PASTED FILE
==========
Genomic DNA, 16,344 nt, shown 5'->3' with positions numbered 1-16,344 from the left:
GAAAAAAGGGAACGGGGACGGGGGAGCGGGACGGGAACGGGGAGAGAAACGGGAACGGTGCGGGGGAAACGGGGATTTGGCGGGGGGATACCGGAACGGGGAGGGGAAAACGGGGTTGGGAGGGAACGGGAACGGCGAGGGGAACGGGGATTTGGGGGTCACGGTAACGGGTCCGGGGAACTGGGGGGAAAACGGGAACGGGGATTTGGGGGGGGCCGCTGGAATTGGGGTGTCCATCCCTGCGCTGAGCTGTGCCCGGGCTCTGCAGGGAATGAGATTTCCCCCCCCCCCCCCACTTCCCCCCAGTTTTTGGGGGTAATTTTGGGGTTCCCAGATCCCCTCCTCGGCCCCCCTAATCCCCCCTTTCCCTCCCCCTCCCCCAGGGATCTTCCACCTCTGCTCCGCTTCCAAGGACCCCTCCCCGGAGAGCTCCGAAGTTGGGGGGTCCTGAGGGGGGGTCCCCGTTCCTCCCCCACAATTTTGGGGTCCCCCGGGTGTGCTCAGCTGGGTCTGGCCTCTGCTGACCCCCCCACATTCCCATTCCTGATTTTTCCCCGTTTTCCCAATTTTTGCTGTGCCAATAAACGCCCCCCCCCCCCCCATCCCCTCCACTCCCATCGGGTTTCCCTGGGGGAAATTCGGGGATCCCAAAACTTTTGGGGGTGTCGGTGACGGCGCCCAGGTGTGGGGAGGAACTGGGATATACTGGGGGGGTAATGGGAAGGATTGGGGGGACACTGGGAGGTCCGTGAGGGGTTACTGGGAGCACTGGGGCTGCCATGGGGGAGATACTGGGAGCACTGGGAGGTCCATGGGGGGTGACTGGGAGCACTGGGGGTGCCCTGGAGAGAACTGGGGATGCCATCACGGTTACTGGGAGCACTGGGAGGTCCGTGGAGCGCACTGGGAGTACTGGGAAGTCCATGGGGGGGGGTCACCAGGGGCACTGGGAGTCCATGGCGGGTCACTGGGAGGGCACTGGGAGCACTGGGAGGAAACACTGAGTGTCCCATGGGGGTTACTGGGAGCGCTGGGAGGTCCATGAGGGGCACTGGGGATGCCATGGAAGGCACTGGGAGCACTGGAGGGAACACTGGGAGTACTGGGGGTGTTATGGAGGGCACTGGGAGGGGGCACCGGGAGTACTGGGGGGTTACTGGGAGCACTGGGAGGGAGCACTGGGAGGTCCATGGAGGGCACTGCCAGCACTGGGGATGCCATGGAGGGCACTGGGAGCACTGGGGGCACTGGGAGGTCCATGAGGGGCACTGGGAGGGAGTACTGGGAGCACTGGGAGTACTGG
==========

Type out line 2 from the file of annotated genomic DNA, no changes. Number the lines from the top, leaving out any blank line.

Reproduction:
GAAAAAAGGGAACGGGGACGGGGGAGCGGGACGGGAACGGGGAGAGAAACGGGAACGGTGCGGGGGAAACGGGGATTTGGCGGGGGGATACCGGAACGGGGAGGGGAAAACGGGGTTGGGAGGGAACGGGAACGGCGAGGGGAACGGGGATTTGGGGGTCACGGTAACGGGTCCGGGGAACTGGGGGGAAAACGGGAACGGGGATTTGGGGGGGGCCGCTGGAATTGGGGTGTCCATCCCTGCGCTGAGCTGTGCCCGGGCTCTGCAGGGAATGAGATTTCCCCCCCCCCCCCCACTTCCCCCCAGTTTTTGGGGGTAATTTTGGGGTTCCCAGATCCCCTCCTCGGCCCCCCTAATCCCCCCTTTCCCTCCCCCTCCCCCAGGGATCTTCCACCTCTGCTCCGCTTCCAAGGACCCCTCCCCGGAGAGCTCCGAAGTTGGGGGGTCCTGAGGGGGGGTCCCCGTTCCTCCCCCACAATTTTGGGGTCCCCCGGGTGTGCTCAGCTGGGTCTGGCCTCTGCTGACCCCCCCACATTCCCATTCCTGATTTTTCCCCGTTTTCCCAATTTTTGCTGTGCCAATAAACGCCCCCCCCCCCCCCATCCCCTCCACTCCCATCGGGTTTCCCTGGGGGAAATTCGGGGATCCCAAAACTTTTGGGGGTGTCGGTGACGGCGCCCAGGTGTGGGGAGGAACTGGGATATACTGGGGGGGTAATGGGAAGGATTGGGGGGACACTGGGAGGTCCGTGAGGGGTTACTGGGAGCACTGGGGCTGCCATGGGGGAGATACTGGGAGCACTGGGAGGTCCATGGGGGGTGACTGGGAGCACTGGGGGTGCCCTGGAGAGAACTGGGGATGCCATCACGGTTACTGGGAGCACTGGGAGGTCCGTGGAGCGCACTGGGAGTACTGGGAAGTCCATGGGGGGGGGTCACCAGGGGCACTGGGAGTCCATGGCGGGTCACTGGGAGGGCACTGGGAGCACTGGGAGGAAACACTGAGTGTCCCATGGGGGTTACTGGGAGCGCTGGGAGGTCCATGAGGGGCACTGGGGATGCCATGGAAGGCACTGGGAGCACTGGAGGGAACACTGGGAGTACTGGGGGTGTTATGGAGGGCACTGGGAGGGGGCACCGGGAGTACTGGGGGGTTACTGGGAGCACTGGGAGGGAGCACTGGGAGGTCCATGGAGGGCACTGCCAGCACTGGGGATGCCATGGAGGGCACTGGGAGCACTGGGGGCACTGGGAGGTCCATGAGGGGCACTGGGAGGGAGTACTGGGAGCACTGGGAGTACTGG